Malaysian food for the Merdeka mood
The Olympics may be over, but with Merdeka celebrations around the corner, we have the perfect opportunity to celebrate Malaysia’s true national sport: eating good food!
The ‘secret ingredient’ in Malaysian food lies in the diversity that exists in our society, and therefore in the makeup of our local dishes. This parallel is even evident in the fact that our local word to describe that diversity – ‘rojak’ – is also derived from the name of a dish!
Speaking of diversity… have you seen the list of merchants on GemSpot? Malay, Chinese, Indian, Nyonya, fusion – we got it all! So why not do the patriotic thing of supporting Malaysian eateries while also rewarding your tastebuds with the Malaysian flavours they naturally crave, and celebrate Merdeka by ordering a local dish you know you can’t get anywhere else!
Nasi Lemak Pandan
If you asked any Malaysian whether in or out of the country to name a Malaysian dish off the top of their head, you’d likely get ‘Nasi Lemak’ as the first instinctive answer. And what’s not to love about this national dish; a breakfast favourite, and packed with flavours and textures, Nasi Lemak is a dish beloved by all Malaysians.
And this Nasi Lemak with pandan infused rice comes with all the trimmings; ayam goreng berempah and sambal sotong along with the usual sides of boiled egg, peanuts, cucumber and ikan bilis.
The Peranakans (or Baba-Nyonya) communities in Malaysia add so much colour to our society, as they do to our cuisine, with Nyonya cooking known for its distinct tastes and flavours.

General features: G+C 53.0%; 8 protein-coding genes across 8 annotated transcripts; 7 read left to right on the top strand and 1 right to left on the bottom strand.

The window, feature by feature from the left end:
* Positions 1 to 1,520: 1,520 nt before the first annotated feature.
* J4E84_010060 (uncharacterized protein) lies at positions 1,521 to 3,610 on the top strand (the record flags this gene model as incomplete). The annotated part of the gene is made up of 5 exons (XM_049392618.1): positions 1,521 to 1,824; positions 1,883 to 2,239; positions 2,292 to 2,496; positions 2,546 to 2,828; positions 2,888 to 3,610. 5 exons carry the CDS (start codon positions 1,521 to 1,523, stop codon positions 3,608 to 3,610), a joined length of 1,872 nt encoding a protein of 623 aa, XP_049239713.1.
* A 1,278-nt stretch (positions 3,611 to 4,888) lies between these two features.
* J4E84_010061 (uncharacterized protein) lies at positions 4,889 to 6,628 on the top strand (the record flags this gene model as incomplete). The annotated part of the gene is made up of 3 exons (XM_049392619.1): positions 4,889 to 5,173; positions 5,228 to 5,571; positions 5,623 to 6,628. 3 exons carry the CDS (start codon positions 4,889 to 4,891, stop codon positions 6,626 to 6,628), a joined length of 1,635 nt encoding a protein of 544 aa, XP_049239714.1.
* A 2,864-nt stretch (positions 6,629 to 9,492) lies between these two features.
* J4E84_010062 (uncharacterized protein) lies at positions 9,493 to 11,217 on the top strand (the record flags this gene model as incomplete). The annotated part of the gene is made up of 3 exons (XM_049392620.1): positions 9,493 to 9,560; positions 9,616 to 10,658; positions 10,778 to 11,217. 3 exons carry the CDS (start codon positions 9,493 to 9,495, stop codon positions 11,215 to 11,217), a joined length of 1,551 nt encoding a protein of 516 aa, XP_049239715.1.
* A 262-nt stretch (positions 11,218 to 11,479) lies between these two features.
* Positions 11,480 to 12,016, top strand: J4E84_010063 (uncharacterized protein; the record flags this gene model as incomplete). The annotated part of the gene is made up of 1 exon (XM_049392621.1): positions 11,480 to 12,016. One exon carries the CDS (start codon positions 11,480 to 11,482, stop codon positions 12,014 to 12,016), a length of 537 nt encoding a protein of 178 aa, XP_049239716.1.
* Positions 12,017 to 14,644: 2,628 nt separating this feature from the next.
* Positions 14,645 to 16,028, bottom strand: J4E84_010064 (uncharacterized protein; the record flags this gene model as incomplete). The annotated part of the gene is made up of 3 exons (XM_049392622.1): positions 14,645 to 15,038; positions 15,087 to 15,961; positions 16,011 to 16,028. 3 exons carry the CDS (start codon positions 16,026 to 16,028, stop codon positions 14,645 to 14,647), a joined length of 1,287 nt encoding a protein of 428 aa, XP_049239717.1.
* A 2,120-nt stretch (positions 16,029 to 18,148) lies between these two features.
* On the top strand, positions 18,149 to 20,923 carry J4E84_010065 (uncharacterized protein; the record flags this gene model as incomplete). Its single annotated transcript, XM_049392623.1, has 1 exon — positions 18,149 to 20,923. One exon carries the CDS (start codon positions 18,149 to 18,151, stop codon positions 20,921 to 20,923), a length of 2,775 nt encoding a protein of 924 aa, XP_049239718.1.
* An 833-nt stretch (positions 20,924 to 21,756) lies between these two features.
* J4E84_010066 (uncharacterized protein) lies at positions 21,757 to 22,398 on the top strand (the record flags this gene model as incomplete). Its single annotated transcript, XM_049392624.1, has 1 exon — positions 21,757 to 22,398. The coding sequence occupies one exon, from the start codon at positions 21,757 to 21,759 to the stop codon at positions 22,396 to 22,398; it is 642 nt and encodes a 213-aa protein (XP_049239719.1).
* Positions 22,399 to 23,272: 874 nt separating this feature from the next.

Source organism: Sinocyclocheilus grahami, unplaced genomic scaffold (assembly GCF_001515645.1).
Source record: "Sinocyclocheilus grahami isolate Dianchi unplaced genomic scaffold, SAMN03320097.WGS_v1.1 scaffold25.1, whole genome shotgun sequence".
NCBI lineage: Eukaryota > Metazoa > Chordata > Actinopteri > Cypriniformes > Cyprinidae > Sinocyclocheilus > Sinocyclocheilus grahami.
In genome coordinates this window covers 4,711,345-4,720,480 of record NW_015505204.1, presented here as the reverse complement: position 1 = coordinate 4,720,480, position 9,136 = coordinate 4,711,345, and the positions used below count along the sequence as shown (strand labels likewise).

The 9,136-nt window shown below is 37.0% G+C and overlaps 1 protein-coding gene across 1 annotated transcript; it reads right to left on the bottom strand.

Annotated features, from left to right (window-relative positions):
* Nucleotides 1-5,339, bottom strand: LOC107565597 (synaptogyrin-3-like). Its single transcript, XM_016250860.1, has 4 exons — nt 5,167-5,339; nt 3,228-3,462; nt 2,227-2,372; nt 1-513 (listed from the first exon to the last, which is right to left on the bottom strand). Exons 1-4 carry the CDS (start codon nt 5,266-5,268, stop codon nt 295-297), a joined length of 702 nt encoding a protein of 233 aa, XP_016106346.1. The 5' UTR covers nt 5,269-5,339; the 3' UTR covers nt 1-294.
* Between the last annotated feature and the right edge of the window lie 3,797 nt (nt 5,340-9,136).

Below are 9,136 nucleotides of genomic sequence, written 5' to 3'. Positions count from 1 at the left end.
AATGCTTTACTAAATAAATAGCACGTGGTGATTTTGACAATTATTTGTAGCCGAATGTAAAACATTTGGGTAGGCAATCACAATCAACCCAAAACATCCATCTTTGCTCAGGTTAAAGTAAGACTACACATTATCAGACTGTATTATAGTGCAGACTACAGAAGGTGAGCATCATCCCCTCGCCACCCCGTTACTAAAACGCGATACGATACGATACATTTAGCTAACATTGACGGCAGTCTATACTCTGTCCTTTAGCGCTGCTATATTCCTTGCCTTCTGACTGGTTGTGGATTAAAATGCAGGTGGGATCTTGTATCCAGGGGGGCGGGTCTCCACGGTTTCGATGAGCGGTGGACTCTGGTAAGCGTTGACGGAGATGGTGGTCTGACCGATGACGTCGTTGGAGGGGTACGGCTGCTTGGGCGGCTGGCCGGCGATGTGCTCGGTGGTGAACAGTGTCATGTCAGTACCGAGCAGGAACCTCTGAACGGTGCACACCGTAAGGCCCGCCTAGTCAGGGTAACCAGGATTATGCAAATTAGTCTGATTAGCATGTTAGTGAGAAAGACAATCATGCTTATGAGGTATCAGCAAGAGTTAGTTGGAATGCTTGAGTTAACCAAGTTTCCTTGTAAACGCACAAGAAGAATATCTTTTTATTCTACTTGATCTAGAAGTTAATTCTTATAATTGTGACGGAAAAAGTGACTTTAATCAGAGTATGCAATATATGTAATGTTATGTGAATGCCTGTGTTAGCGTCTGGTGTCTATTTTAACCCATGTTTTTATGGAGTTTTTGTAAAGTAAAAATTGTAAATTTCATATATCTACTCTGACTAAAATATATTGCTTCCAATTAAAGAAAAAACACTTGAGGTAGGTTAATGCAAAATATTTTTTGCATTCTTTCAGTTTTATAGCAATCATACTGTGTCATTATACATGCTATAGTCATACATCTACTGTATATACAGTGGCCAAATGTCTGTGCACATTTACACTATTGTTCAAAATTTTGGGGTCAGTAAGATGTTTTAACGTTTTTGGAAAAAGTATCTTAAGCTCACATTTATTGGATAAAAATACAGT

This Nyonya Laksa offers one such balance of flavours with a trademark orange-coloured gravy, and served with fish cakes, shredded chicken, cockles, egg, taupok and fresh shredded cucumber.
Char Kuey Teow
With the state of Penang being nationally and internationally known for its hawker and street food, Penang Char Kuey Teow has reigned supreme as the unbeatable favourite local noodle dish, possibly of all time. But ever wonder what makes Penang CKT different from just regular fried kuey teow noodles?
True Penang-style kuey teow is always a treat for the senses by being noticeably spicy but not overwhelming, as well as visually identifiable with noodles that have been fried to a dark brown thanks to the combination of sauces, and prawns that have been incorporated into the frying, but are somehow always still visible in the plating. Needless to say, proper frying method (with ‘char’ meaning ‘stir-fry’ in Hokkien) is a must!
Bak Kut Teh
While the origins of this dish can be traced back to Fujian in China, this dish is now a Malaysian dish, associated with the Teochew communities both in our country and neighbouring Singapore.
Literally translating to ‘meat bone tea’, Bak Kut Teh is made with a complex base broth of herbs and spices, served with chunks of pork ribs and other soup fillings such as mushrooms and even carbohydrates such as you char kway (fried dough).
Kampung Fried Rice
While there are many, even endless kinds of fried rice dishes out there, you know exactly what you’re getting when ordering a Kampung Fried Rice.
Promising that slightly pedas but also expectedly salty, Kampung Fried Rice offers a full sensory experience for your tastebuds by being hot, spicy, soft (from the rice) but also crunchy (from the ikan bilis), and is best when cooked by someone who knows exactly how to make it.
Celebrate Merdeka Day 2021 by supporting Malaysian businesses and enjoying Malaysian food!
Enjoy up to RM10 off (with minimum spend of RM70) with the promocode MERDEKA by ordering your meals on GemSpot from any of these participating merchants:
- Local Chef
- Sun Fong Bak Kut Teh
- Ah Niu Wan Tan Mee
- Rasa Wau
- Mr Mama
- District 13
- Go 2 Pan Mee